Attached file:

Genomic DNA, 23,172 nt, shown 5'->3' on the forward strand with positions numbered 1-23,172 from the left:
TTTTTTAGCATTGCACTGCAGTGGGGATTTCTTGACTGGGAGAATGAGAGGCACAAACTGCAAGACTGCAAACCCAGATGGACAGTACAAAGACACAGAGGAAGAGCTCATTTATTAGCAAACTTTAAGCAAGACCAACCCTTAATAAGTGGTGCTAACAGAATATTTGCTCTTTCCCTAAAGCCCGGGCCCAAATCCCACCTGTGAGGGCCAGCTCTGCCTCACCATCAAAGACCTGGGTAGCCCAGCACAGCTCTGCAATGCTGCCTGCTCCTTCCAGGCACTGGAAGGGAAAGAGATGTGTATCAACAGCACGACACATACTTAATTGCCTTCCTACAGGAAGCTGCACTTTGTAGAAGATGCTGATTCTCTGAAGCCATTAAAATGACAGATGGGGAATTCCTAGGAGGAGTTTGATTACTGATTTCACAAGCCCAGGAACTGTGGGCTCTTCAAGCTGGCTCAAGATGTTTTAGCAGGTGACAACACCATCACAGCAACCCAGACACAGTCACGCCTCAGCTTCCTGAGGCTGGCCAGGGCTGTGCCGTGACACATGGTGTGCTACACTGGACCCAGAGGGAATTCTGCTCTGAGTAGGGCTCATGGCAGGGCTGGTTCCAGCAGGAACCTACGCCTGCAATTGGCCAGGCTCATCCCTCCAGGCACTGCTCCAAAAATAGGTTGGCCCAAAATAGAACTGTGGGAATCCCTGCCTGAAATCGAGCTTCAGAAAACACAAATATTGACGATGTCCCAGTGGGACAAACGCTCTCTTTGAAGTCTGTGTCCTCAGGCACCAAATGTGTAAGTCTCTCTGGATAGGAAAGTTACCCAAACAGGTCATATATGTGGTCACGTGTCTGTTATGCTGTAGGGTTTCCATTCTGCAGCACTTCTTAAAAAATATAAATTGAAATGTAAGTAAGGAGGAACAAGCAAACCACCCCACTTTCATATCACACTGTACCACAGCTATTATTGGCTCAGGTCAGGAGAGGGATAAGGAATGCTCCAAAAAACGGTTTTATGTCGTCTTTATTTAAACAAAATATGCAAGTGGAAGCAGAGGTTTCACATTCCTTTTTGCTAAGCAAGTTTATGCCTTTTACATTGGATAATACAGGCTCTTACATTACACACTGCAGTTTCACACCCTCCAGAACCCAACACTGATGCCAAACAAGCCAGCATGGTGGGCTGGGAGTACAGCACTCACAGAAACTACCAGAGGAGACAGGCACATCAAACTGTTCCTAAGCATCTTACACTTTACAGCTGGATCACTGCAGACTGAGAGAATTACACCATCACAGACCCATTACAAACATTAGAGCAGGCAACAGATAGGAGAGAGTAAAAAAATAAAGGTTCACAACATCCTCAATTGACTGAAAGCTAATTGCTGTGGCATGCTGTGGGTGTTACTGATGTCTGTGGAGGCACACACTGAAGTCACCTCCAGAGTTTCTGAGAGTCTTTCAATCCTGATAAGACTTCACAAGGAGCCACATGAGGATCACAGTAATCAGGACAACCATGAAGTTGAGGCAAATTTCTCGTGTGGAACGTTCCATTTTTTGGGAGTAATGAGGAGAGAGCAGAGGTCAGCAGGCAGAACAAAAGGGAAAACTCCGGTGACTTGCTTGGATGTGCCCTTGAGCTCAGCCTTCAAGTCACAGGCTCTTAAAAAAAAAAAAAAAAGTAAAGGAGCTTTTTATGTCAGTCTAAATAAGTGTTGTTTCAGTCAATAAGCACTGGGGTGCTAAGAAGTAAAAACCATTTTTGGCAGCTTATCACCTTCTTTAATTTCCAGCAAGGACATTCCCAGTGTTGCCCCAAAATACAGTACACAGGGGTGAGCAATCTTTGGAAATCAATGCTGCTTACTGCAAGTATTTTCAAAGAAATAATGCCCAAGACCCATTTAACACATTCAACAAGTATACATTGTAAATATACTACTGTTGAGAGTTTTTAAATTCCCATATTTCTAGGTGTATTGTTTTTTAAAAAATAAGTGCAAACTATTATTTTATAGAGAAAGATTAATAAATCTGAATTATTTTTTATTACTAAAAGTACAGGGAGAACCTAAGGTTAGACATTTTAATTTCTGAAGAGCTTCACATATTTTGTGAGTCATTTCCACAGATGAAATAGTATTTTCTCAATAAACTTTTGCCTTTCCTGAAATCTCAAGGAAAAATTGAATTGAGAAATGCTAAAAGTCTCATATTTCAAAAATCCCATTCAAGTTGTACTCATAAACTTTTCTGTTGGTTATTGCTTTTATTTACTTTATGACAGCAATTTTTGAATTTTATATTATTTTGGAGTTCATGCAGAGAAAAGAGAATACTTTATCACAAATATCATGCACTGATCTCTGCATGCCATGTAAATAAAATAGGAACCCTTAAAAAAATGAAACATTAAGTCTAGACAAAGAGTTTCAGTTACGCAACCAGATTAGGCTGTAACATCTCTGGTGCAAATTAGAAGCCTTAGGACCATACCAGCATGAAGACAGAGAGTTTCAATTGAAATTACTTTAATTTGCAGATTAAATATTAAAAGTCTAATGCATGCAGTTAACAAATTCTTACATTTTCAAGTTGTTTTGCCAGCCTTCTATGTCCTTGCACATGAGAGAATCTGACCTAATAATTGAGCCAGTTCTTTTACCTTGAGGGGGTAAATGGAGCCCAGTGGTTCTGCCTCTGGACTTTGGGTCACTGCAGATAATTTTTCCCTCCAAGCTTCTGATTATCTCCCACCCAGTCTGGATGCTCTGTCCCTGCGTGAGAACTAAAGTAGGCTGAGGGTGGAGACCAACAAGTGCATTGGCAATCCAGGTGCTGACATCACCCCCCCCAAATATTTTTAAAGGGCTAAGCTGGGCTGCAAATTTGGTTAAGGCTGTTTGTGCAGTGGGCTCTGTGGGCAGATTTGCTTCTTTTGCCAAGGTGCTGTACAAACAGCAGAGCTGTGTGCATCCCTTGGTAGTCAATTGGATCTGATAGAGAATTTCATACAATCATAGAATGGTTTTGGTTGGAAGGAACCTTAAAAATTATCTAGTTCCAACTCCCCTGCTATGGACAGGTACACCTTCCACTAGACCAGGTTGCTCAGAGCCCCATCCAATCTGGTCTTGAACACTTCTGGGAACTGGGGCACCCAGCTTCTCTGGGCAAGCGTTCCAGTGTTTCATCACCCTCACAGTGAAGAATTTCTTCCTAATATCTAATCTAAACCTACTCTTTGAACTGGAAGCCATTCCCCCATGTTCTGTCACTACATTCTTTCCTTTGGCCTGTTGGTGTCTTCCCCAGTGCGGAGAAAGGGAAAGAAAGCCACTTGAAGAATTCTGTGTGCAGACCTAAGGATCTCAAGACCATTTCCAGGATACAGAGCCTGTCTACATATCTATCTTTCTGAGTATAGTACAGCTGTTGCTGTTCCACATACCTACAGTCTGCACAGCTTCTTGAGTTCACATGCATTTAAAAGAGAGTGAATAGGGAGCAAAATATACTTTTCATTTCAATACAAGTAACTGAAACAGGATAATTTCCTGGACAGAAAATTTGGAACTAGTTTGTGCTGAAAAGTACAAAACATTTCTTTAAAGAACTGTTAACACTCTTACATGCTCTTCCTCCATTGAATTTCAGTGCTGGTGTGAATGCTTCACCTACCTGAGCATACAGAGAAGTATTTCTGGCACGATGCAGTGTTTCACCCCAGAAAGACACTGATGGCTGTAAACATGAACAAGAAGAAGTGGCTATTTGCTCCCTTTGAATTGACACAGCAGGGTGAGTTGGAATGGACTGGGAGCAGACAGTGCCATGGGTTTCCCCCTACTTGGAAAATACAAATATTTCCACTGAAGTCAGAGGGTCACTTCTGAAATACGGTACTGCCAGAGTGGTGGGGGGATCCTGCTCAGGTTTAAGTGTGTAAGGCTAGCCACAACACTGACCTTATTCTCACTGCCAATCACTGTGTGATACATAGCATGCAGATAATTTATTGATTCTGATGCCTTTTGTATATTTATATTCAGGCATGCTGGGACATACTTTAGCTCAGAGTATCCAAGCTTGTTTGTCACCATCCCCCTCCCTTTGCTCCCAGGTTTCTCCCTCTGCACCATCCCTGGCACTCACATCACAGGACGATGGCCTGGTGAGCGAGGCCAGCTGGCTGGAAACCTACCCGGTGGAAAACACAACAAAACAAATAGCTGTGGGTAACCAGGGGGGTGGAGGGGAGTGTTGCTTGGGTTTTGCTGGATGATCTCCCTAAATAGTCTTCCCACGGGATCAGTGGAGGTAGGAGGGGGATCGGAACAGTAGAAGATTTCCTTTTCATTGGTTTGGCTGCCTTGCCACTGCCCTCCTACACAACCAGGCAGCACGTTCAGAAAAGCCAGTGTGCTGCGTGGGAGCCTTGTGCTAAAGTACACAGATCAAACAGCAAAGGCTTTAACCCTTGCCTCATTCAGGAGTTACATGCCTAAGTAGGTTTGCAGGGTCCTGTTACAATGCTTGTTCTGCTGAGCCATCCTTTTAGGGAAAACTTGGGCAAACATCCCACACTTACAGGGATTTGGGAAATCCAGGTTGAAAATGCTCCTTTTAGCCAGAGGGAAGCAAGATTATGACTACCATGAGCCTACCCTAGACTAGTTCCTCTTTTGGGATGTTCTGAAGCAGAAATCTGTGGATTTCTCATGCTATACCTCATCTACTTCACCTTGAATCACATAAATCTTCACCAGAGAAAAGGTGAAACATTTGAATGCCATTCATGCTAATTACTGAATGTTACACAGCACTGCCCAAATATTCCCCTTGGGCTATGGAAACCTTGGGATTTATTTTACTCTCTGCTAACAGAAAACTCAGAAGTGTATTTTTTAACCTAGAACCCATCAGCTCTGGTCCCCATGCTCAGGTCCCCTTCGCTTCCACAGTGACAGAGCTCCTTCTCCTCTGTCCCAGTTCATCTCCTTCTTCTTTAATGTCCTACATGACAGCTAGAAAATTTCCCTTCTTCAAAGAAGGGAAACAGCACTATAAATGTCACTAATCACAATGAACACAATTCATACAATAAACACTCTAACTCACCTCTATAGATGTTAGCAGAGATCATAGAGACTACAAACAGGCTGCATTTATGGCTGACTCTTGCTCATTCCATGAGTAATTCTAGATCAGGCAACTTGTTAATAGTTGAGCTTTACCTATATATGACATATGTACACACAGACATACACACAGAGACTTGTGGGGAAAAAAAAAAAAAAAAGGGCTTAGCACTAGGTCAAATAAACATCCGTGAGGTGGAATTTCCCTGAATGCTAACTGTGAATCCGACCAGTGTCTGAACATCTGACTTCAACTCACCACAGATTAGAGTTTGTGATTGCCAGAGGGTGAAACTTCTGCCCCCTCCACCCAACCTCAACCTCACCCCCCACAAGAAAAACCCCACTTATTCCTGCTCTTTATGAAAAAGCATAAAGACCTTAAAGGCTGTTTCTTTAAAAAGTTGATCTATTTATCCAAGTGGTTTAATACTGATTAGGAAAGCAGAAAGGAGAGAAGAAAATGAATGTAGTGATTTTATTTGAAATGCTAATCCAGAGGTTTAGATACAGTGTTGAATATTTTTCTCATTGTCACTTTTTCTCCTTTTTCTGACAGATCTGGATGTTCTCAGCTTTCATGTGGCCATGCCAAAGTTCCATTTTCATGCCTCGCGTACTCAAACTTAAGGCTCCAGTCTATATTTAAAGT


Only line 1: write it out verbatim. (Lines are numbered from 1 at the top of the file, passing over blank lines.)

Genomic DNA, 23,172 nt, shown 5'->3' on the forward strand with positions numbered 1-23,172 from the left: